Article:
Apollo 11 Anniversary

This week marks the 50th anniversary of Apollo 11 and astronauts Neil Armstrong and Edwin “Buzz” Aldrin landing and walking on the Moon.

For those of us who witnessed that mission and were glued to the small screen from July 16 to 24 in 1969—from the blastoff, which propelled the Saturn V rocket carrying Armstrong, Aldrin and Michael Collins out of Earth’s orbit, their four-day journey to the Moon, the detachment of the lunar module to the nail-biting landing that almost wasn’t on July 20, the somewhat-grainy images of Armstrong and Aldrin descending the ladder and stepping onto the surface of the Moon, walking about, then taking off and docking with the command module, their return journey, blazing reentry through the Earth’s atmosphere and splashdown in the Pacific Ocean on July 24—it was an experience indelibly etched into our memories. A mix of emotions never entirely experienced before: a breath-holding, heart-racing, goosebump-raising, awe-inspiring mix of wonder, fascination, disbelief and pride.

It was a moment that brought humanity together—some 600 million viewers around the world watched Armstrong step on the lunar surface and utter, “One small step for man, one giant leap for mankind,” with millions more listening to coverage on the radio.

It was an eight-day crash course in space travel, rocket design, aeronautics and physics that bolstered our vocabulary with terms like propulsion systems, command module, lunar module, lunar-orbit rendezvous, Modularized Equipment Stowage Assembly and Sea of Tranquility. But most importantly, it provided an invaluable lesson in courage, extraordinary skill, nerves of steel and accomplishment from the astronauts and scientists and technicians in Mission Control.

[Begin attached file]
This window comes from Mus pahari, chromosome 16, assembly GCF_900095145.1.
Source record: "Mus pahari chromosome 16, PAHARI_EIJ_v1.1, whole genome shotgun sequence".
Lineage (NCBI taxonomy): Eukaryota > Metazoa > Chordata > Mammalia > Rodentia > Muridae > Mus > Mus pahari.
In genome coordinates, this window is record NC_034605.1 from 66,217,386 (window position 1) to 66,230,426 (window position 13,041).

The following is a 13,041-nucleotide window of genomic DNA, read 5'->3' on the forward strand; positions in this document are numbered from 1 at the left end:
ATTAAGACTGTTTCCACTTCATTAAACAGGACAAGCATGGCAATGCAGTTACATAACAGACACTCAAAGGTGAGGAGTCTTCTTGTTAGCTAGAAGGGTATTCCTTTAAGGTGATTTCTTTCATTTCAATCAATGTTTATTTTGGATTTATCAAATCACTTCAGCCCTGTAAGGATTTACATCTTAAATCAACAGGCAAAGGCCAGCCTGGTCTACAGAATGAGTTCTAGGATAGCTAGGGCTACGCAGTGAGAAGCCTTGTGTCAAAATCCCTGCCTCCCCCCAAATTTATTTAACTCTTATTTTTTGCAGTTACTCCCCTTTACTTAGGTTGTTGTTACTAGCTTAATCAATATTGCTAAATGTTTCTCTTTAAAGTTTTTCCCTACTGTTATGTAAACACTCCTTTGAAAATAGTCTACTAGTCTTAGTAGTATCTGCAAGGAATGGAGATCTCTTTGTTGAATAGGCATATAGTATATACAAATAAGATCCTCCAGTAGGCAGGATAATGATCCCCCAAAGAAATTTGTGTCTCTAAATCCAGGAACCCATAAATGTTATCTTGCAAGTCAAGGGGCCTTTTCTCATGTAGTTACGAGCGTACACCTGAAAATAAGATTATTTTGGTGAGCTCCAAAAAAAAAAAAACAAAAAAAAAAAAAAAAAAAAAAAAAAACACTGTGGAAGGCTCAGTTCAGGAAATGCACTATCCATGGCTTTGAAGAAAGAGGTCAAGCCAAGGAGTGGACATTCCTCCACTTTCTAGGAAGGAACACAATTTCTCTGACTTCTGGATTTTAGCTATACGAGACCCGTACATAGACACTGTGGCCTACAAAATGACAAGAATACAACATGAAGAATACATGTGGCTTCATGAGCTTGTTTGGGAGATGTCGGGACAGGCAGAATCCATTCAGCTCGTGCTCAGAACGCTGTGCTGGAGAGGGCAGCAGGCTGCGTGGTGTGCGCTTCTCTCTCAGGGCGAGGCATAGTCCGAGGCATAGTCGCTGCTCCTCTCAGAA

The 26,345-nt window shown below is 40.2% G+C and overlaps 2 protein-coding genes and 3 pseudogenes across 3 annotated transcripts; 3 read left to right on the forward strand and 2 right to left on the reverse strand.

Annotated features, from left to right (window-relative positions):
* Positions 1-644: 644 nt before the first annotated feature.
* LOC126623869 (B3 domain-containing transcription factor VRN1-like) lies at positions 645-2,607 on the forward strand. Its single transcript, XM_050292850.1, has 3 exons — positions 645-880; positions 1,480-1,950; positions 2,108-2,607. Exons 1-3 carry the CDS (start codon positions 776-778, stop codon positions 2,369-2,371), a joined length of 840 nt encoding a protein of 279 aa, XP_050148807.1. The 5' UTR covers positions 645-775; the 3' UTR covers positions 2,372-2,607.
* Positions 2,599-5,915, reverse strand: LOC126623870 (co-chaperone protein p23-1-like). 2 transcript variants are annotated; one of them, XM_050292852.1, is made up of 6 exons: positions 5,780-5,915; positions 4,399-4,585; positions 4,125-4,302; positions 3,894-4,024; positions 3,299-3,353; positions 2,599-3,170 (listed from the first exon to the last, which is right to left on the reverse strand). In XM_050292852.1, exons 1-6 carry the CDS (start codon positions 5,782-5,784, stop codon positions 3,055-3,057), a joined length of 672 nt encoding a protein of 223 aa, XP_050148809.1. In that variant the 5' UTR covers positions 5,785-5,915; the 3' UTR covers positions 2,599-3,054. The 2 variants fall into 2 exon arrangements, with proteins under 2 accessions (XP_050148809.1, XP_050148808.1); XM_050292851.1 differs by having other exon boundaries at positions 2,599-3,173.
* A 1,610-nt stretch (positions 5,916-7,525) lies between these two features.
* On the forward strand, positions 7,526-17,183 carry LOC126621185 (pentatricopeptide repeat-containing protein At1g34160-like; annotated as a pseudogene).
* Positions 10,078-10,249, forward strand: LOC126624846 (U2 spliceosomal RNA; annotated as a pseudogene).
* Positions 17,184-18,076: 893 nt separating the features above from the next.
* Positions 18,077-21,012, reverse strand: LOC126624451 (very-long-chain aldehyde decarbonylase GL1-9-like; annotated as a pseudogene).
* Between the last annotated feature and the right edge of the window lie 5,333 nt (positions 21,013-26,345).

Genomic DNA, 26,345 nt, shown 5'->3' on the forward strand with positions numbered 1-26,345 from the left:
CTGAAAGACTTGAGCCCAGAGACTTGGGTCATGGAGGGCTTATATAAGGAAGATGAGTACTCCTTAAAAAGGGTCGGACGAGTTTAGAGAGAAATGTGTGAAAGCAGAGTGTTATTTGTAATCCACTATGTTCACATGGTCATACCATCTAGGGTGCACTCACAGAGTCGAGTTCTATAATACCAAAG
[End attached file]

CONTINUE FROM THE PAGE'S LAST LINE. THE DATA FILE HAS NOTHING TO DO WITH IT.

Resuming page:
***Image***Several channels in the U.S. have already been commemorating this historic event and will continue to this week, as will broadcasters around the world.

Fifty years later, there should still be an incredible sense of awe and wonder when considering the missions to the Moon. The Apollo program was set up in response to a challenge launched by President John F. Kennedy in two famous speeches, one to Congress in 1961 and another at Rice University in 1962. He wanted the U.S. to get to the Moon before the Soviets did—at the time, the Americans were behind the Soviets, who had already launched men into space who had orbited the Earth. And President Kennedy wanted the U.S. to be the first to land on the Moon and do it before the end of the decade.

Kennedy didn’t want the world to view America as second best; this was at the height of the Cold War, so there were also national security considerations. “We have vowed that we shall not see space filled with weapons of mass destruction, but with instruments of knowledge and understanding,” he said.